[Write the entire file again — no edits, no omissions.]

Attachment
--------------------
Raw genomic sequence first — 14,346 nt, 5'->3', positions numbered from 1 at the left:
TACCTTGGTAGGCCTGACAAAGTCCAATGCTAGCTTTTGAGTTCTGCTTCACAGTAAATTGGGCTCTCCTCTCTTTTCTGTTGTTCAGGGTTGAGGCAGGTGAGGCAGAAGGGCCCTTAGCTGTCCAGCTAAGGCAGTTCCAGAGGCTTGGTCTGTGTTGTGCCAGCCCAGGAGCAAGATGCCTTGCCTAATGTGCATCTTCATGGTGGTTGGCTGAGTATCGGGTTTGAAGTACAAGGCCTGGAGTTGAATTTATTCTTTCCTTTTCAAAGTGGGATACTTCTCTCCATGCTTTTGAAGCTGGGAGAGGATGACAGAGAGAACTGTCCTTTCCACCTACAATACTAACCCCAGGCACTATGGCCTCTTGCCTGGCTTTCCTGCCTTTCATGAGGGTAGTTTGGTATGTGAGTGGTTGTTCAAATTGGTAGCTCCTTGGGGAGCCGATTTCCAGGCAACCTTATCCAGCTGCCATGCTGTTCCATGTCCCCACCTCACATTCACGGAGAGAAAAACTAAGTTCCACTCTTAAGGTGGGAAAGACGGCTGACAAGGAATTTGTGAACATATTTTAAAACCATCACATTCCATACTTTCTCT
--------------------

Raw genomic sequence first — 14,346 nt, 5'->3', positions numbered from 1 at the left:
TACCTTGGTAGGCCTGACAAAGTCCAATGCTAGCTTTTGAGTTCTGCTTCACAGTAAATTGGGCTCTCCTCTCTTTTCTGTTGTTCAGGGTTGAGGCAGGTGAGGCAGAAGGGCCCTTAGCTGTCCAGCTAAGGCAGTTCCAGAGGCTTGGTCTGTGTTGTGCCAGCCCAGGAGCAAGATGCCTTGCCTAATGTGCATCTTCATGGTGGTTGGCTGAGTATCGGGTTTGAAGTACAAGGCCTGGAGTTGAATTTATTCTTTCCTTTTCAAAGTGGGATACTTCTCTCCATGCTTTTGAAGCTGGGAGAGGATGACAGAGAGAACTGTCCTTTCCACCTACAATACTAACCCCAGGCACTATGGCCTCTTGCCTGGCTTTCCTGCCTTTCATGAGGGTAGTTTGGTATGTGAGTGGTTGTTCAAATTGGTAGCTCCTTGGGGAGCCGATTTCCAGGCAACCTTATCCAGCTGCCATGCTGTTCCATGTCCCCACCTCACATTCACGGAGAGAAAAACTAAGTTCCACTCTTAAGGTGGGAAAGACGGCTGACAAGGAATTTGTGAACATATTTTAAAACCATCACATTCCATACTTTCTCT